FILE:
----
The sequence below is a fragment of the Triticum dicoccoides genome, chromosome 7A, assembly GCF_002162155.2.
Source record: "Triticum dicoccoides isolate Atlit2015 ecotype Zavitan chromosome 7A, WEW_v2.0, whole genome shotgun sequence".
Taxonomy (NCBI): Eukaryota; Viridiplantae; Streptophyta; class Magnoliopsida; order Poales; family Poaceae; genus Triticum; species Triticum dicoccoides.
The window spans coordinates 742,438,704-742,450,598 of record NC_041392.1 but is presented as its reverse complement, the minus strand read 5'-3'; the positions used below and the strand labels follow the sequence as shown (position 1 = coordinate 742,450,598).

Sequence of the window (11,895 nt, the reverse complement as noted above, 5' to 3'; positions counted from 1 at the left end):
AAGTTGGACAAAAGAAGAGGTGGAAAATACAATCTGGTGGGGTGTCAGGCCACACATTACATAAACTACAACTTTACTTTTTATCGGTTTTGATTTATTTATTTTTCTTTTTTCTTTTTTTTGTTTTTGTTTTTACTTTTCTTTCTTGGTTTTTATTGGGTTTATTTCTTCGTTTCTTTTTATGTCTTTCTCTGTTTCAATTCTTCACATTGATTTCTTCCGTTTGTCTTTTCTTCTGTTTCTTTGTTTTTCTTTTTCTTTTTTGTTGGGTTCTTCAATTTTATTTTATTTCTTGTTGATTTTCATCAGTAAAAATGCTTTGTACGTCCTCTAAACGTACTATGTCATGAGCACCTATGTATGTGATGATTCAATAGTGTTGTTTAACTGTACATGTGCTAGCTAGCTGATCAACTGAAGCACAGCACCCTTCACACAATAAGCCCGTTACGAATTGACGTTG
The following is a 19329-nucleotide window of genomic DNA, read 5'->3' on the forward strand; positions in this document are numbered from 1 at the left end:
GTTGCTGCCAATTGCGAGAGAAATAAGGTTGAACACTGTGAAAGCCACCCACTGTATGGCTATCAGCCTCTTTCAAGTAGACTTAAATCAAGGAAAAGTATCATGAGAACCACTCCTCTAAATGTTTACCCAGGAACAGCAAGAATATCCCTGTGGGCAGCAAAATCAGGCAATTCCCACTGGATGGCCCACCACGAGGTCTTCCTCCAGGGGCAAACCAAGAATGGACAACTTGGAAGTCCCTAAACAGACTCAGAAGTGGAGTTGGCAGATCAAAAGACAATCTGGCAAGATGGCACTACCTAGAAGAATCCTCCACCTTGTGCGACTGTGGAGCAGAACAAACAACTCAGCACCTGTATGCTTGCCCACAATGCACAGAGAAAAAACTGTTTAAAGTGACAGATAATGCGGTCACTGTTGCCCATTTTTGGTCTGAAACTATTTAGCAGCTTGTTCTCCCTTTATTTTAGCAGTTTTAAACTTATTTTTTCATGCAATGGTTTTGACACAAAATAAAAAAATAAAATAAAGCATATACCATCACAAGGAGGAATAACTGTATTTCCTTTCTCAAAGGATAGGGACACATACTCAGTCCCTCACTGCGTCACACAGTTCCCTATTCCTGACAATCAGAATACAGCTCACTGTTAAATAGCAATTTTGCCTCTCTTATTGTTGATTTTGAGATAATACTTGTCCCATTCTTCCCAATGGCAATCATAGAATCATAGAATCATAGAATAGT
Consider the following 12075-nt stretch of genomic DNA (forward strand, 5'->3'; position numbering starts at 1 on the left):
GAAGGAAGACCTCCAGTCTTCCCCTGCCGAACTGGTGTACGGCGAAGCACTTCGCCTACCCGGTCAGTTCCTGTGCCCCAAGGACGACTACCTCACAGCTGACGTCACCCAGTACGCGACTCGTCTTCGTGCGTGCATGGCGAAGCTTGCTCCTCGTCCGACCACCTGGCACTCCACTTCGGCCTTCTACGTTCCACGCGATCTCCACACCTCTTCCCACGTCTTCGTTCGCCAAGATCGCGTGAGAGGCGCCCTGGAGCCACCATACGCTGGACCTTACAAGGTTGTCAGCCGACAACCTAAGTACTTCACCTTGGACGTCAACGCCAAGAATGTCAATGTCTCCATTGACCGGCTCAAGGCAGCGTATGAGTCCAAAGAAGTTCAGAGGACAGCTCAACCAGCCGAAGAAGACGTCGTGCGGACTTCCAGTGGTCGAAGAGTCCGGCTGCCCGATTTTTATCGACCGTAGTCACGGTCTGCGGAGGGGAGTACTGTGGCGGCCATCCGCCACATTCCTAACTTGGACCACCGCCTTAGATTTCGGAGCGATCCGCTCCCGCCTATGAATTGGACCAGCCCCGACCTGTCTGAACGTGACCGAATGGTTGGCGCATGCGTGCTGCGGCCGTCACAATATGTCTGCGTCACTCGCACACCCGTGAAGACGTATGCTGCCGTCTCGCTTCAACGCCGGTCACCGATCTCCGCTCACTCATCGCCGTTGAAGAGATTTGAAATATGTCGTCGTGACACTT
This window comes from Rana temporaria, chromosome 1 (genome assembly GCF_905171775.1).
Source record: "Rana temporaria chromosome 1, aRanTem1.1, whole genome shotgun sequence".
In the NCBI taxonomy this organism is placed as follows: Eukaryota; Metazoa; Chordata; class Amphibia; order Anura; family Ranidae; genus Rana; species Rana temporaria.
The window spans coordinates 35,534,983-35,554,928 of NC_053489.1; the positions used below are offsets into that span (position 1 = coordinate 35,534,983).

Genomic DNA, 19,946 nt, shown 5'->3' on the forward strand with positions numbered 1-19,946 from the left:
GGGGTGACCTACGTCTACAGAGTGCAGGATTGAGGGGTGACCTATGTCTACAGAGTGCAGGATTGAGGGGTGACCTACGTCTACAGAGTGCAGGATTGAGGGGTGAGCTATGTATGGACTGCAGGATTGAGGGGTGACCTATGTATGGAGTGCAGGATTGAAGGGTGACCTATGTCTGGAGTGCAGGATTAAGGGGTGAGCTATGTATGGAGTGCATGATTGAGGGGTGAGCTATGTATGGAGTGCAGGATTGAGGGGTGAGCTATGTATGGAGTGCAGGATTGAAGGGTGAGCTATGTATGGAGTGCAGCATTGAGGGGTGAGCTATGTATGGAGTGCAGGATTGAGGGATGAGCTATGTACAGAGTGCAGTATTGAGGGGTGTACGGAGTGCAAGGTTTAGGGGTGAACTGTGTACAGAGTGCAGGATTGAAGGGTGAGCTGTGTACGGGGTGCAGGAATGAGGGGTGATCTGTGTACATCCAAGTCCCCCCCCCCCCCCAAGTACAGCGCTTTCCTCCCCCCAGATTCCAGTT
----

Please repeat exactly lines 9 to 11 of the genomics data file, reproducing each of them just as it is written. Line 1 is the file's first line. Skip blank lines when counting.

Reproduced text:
Consider the following 12075-nt stretch of genomic DNA (forward strand, 5'->3'; position numbering starts at 1 on the left):
GAAGGAAGACCTCCAGTCTTCCCCTGCCGAACTGGTGTACGGCGAAGCACTTCGCCTACCCGGTCAGTTCCTGTGCCCCAAGGACGACTACCTCACAGCTGACGTCACCCAGTACGCGACTCGTCTTCGTGCGTGCATGGCGAAGCTTGCTCCTCGTCCGACCACCTGGCACTCCACTTCGGCCTTCTACGTTCCACGCGATCTCCACACCTCTTCCCACGTCTTCGTTCGCCAAGATCGCGTGAGAGGCGCCCTGGAGCCACCATACGCTGGACCTTACAAGGTTGTCAGCCGACAACCTAAGTACTTCACCTTGGACGTCAACGCCAAGAATGTCAATGTCTCCATTGACCGGCTCAAGGCAGCGTATGAGTCCAAAGAAGTTCAGAGGACAGCTCAACCAGCCGAAGAAGACGTCGTGCGGACTTCCAGTGGTCGAAGAGTCCGGCTGCCCGATTTTTATCGACCGTAGTCACGGTCTGCGGAGGGGAGTACTGTGGCGGCCATCCGCCACATTCCTAACTTGGACCACCGCCTTAGATTTCGGAGCGATCCGCTCCCGCCTATGAATTGGACCAGCCCCGACCTGTCTGAACGTGACCGAATGGTTGGCGCATGCGTGCTGCGGCCGTCACAATATGTCTGCGTCACTCGCACACCCGTGAAGACGTATGCTGCCGTCTCGCTTCAACGCCGGTCACCGATCTCCGCTCACTCATCGCCGTTGAAGAGATTTGAAATATGTCGTCGTGACACTT
This window comes from Rana temporaria, chromosome 1 (genome assembly GCF_905171775.1).